Many of our clients disagree with the Supreme Court’s 5-4 opinion in Obergefell v. Hodges legalizing same-sex marriage throughout the United States and holding that denial of marriage licenses to same-sex couples violates the due process and equal protection clauses of the Constitution.  They are concerned with how this decision will affect their church, school, ministry, or for-profit business if they continue to uphold the Biblical understanding of marriage despite the ruling. 

While the majority opinion stresses that the First Amendment will protect the right of people of faith, and others, to “teach” and “advocate” the Biblical understanding of marriage, no mention was made of acting in accordance with that understanding. 

The dissenting Justices wrote that the Court’s opinion effectively labels the views of advocates of traditional marriage as bigoted and leaves them open to legal attack. And by basing its opinion on Constitutional grounds, the Court sets up a conflict between religious liberty, which is guaranteed by the First Amendment, and the newly discovered right to gay marriage. 

In light of the Supreme Court’s recognition of this fundamental constitutional right, many critical legal questions arise: 

  • Can a pastor, who is licensed by the state to perform wedding services, refuse to marry a same-sex couple? 
  • Can a church or other religious establishment refuse to host a same-sex couple’s wedding or wedding reception?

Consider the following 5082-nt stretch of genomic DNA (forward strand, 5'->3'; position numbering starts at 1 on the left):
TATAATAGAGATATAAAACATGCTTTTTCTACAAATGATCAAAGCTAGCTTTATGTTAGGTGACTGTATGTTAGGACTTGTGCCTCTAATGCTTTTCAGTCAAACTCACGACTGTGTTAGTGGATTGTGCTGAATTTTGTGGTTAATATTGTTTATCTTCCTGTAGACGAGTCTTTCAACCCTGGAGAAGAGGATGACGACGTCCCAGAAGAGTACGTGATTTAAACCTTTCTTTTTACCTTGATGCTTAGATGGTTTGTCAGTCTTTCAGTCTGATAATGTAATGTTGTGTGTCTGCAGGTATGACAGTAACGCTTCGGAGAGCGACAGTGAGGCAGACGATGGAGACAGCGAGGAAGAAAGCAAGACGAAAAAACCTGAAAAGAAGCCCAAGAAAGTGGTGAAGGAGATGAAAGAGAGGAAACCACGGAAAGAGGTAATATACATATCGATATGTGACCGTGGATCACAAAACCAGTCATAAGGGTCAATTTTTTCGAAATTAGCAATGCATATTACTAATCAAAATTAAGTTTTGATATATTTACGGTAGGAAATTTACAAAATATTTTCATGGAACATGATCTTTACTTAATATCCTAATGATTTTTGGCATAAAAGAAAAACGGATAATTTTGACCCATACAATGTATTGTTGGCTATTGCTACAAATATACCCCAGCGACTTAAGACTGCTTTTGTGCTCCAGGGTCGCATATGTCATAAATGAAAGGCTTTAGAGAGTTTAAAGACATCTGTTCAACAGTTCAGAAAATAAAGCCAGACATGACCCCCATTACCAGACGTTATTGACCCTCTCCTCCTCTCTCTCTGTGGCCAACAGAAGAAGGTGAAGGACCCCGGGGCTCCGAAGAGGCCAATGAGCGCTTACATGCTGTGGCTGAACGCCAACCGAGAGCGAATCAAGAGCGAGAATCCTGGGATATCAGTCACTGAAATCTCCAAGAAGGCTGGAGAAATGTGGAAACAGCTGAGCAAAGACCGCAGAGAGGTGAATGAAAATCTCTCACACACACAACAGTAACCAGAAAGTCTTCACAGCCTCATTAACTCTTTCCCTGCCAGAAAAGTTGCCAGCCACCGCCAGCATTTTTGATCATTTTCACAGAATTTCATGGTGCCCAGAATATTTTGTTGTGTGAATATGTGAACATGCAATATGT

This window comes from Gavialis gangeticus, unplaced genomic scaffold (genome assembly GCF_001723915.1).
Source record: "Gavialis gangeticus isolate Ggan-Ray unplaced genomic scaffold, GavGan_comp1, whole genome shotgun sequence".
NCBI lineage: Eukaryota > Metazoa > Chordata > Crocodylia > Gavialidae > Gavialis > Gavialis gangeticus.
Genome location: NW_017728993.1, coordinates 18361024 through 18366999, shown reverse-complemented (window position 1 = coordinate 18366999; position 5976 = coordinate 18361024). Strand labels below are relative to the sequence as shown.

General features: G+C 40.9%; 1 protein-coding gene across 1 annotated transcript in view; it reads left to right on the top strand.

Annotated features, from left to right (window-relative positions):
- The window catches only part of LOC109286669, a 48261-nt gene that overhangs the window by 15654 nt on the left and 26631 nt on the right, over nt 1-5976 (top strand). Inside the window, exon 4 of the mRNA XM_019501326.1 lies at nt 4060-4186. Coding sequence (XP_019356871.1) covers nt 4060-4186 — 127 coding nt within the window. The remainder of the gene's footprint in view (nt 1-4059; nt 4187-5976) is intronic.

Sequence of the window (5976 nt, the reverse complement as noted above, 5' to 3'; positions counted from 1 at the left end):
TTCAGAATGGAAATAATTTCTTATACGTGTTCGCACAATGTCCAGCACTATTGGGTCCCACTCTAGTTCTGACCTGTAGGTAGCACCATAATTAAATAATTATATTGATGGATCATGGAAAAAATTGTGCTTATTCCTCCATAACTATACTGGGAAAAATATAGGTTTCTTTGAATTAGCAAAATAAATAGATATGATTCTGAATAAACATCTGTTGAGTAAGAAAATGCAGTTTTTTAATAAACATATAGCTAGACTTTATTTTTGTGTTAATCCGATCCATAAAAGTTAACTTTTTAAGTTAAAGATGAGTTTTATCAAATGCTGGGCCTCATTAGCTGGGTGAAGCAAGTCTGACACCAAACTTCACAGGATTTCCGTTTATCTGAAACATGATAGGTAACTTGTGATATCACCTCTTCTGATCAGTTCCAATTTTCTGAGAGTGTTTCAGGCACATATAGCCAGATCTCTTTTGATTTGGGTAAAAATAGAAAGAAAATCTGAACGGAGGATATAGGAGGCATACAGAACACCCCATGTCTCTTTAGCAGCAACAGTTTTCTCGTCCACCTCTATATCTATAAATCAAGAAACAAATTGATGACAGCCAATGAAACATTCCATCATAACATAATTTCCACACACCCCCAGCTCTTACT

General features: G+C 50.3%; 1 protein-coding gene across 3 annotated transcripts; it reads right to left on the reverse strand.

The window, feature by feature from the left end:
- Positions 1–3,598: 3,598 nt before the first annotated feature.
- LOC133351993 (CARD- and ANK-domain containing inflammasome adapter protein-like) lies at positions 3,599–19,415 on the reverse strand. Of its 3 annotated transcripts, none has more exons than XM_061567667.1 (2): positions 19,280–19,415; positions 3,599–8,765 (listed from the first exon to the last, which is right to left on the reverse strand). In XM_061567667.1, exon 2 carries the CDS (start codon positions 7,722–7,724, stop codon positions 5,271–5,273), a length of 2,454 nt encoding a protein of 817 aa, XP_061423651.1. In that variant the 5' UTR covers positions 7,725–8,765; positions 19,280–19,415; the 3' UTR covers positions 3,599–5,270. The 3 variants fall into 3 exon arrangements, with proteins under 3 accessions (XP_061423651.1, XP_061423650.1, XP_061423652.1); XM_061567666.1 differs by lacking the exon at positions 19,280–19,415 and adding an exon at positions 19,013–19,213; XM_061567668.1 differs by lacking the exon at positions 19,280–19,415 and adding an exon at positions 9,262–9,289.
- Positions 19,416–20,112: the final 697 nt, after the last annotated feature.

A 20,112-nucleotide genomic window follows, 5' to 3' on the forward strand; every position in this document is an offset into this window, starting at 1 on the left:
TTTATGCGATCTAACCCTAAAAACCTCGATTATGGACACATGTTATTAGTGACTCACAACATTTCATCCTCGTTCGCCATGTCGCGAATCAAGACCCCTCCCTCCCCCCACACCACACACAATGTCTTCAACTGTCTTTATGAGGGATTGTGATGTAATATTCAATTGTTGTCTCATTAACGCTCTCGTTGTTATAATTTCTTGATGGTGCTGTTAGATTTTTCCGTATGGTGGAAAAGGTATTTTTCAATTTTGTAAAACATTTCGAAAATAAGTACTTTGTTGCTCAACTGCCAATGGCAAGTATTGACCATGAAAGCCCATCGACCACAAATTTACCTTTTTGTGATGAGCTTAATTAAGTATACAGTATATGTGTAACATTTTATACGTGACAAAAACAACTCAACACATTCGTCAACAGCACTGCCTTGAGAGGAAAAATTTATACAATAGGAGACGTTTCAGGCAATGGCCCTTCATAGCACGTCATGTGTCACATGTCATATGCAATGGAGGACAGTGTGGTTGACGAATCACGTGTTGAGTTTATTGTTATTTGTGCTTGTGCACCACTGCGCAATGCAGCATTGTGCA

• What about a for-profit Christian business that provides wedding services to the public? 
  • Will a church or religious school or college risk its tax exemption if it refuses to endorse same-sex marriage? 
  • What if such an organization acts on those beliefs by refusing to provide married housing for same-sex couples while providing housing for opposite sex married couples, or by addressing letters to same-sex parent couples in ways that make it clear that the school does not recognize the couple’s marriage? 
  • How does the Court’s opinion affect the hiring practices of churches and religious organizations? 
  • Can a statement of faith still be required? 
  • Must equal benefits be provided to same-sex couples? 
  • How will this affect the ability of Christian adoption agencies, or even church-related informal adoption networks, to limit adoptions to opposite sex married couples? 
  • Can churches and religious organizations still rely on state statutory exemptions in light of the Court’s opinion?
  • Are there ways that these legal risks can be minimized?
  • Are we to remain faithful to God and marriage if it will cost us our money, our businesses, our jobs, or our freedom?  

Be wary of quick, one-size fits-all solutions, because the answers to these questions are not simple and may vary from church to church and organization to organization, and by individual state. The answers must be tailored to fit the individual practices and beliefs of each church or other organization. A one-size-fits-all solution is not likely to provide the best protection and may do more harm than good. 

Pro-actively, every church or ministry should consider adopting or amending its statement of faith to make clear its beliefs about marriage and adopting a facilities use policy governing its locations. Defensively, please know that the attorneys at Mauck & Baker have long defended the rights of people of faith in courts all across the country and in many different contexts, from religious land use cases to employment law cases. We are also equipped to defend the rights of conscience of those in the marketplace, like the wedding photographers, bakers, or florists.